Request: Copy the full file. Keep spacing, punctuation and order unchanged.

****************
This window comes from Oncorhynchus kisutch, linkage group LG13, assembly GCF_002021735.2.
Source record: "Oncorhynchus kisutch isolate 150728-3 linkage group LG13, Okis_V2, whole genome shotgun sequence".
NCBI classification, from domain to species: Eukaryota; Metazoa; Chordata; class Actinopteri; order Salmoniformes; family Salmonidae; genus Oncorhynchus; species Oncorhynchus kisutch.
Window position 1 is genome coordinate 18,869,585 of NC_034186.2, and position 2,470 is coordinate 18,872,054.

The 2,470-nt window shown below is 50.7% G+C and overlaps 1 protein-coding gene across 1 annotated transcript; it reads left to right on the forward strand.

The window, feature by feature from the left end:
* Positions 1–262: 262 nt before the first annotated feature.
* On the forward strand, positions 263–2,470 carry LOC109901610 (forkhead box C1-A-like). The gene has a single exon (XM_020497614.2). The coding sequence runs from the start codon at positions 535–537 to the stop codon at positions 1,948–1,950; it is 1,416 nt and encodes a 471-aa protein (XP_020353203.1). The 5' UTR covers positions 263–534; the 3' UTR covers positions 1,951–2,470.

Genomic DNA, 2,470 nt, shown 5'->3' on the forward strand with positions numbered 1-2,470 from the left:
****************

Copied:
This window comes from Oncorhynchus kisutch, linkage group LG13, assembly GCF_002021735.2.
Source record: "Oncorhynchus kisutch isolate 150728-3 linkage group LG13, Okis_V2, whole genome shotgun sequence".
NCBI classification, from domain to species: Eukaryota; Metazoa; Chordata; class Actinopteri; order Salmoniformes; family Salmonidae; genus Oncorhynchus; species Oncorhynchus kisutch.
Window position 1 is genome coordinate 18,869,585 of NC_034186.2, and position 2,470 is coordinate 18,872,054.

The 2,470-nt window shown below is 50.7% G+C and overlaps 1 protein-coding gene across 1 annotated transcript; it reads left to right on the forward strand.

The window, feature by feature from the left end:
* Positions 1–262: 262 nt before the first annotated feature.
* On the forward strand, positions 263–2,470 carry LOC109901610 (forkhead box C1-A-like). The gene has a single exon (XM_020497614.2). The coding sequence runs from the start codon at positions 535–537 to the stop codon at positions 1,948–1,950; it is 1,416 nt and encodes a 471-aa protein (XP_020353203.1). The 5' UTR covers positions 263–534; the 3' UTR covers positions 1,951–2,470.

Genomic DNA, 2,470 nt, shown 5'->3' on the forward strand with positions numbered 1-2,470 from the left: